How long have we been on lockdown in the UK and how long will rules stay in force?

The future is uncertain...

Woman on phone, walking along the street and wearing a face mask
(Image credit: SOPA Images/LightRocket via Gett)

There is finally an answer to 'how long have we been in lockdown in the UK?' as the government have now announced when the restrictions will end. 

In England as of July 19, many of the restrictions have lifted. There are no longer any limits on how many people can meet up indoors and outside, nightclubs can reopen again and the rules on face coverings have changed. Even England's travel rules have changed, allowing those who can prove a double vaccination to return from amber list countries without the quarantine requirement.

However, the rules are not the same across the whole of the UK and there are still measures in place to prevent the spread of the new Delta variant around the country.

How long have we been in lockdown in the UK?

England's third lockdown came into place on January 6 and ended on July 19, meaning the country has been in some form of lockdown for over six months.

Scotland, Wales and Northern Ireland also took on new measures at the same time, with a general 'stay at home' order issued widely across the UK as a whole. These countries are lifting their measures slower than England, with Scotland moving into a level zero this week.

The last lockdown of this severity was the first lockdown, which began on March 23 2020. Prime Minister Boris Johnson announced the news of a three week lockdown initially in a national television address. The first set of rules laid out by the government included restricted reasons for leaving home and social mixing prohibited. Shops, restaurants, bars and all other hospitality venues also had to close. 'Working from home' became standard for the very first time. Shortly after announcing it, the government extended the first lockdown for another three weeks. They then eased restrictions slightly in May. This meant that the lockdown was in place for around seven weeks.

In autumn 2020, the first three tier system was announced - before the second lockdown came into place. Otherwise known as a circuit breaker lockdown, it was short and sharp lockdown. Coming out of this isolation period, which lasted for a month through November, England was put under a new and revised tier system with many areas immediately going into the higher tiers, including the later-named tier 4.

While the lockdown was partially lifted in the summer last year and as of March 2021 has now been lifted again, with the 'stay at home' order replaced with advice to 'stay local', the UK has never really left lockdown like some other countries have.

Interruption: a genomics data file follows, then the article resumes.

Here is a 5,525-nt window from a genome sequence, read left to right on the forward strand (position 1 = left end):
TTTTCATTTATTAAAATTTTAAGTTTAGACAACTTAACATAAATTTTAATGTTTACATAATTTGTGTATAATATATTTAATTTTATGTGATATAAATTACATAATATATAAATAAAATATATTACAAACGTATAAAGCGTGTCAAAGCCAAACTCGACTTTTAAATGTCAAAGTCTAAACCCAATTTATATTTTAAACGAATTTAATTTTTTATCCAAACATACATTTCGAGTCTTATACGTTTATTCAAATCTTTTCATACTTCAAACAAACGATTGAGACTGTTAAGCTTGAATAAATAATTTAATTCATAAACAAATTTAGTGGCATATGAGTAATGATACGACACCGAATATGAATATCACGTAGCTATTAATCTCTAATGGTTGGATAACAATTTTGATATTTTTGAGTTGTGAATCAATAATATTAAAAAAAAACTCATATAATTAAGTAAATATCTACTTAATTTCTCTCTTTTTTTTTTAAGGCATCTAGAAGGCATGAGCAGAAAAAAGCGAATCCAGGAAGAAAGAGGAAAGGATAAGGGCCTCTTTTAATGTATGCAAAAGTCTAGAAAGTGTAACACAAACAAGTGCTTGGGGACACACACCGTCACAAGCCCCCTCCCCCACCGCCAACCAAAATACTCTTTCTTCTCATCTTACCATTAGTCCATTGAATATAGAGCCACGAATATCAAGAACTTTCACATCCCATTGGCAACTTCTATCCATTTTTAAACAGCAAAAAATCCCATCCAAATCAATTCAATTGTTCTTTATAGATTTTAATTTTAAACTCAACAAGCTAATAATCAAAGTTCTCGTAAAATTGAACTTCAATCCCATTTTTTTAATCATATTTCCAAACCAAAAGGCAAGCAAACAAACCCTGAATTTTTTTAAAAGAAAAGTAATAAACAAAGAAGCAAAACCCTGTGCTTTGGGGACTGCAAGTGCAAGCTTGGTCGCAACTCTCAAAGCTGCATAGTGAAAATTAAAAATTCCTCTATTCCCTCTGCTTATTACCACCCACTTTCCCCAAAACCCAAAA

This means that the country has been operating in a form of lockdown for well over a year now.

The one year mark passed on March 23 2021 with a day of reflection, in honour of those who lost their lives to coronavirus. As well as candlelit vigils over the country, major landmarks including the London Eye, Blackpool Tower, Trafalgar Square and Wembley Stadium were also lit up.

When did lockdown 3 start in England?

The new lockdown started in England on January 6 at one minute past midnight. It started to lift on March 8, when pupils could stop working from home and return to school.

From this day onwards, the previous 'stay at home' order was replaced with government advice to 'stay local' where possible.

Since the measures lifted in March, police have warned that they will clamp down and issue fines for breaking lockdown to anyone organising larger events.

When will the UK lockdown end - how long will the UK lockdown rules stay in force?

The UK lockdown started to end on March 8, when the first set of restrictions were lifted under the government's roadmap out of lockdown. This is when kids were able to go back to school, people were about to meet another person on a park bench for a drink or picnic for the first time and care home residents were able to have one regular visitor.

Two women walking together as lockdown comes to an end in England

From March 8, people have been allowed to mix with those from outside their households. Credit: Getty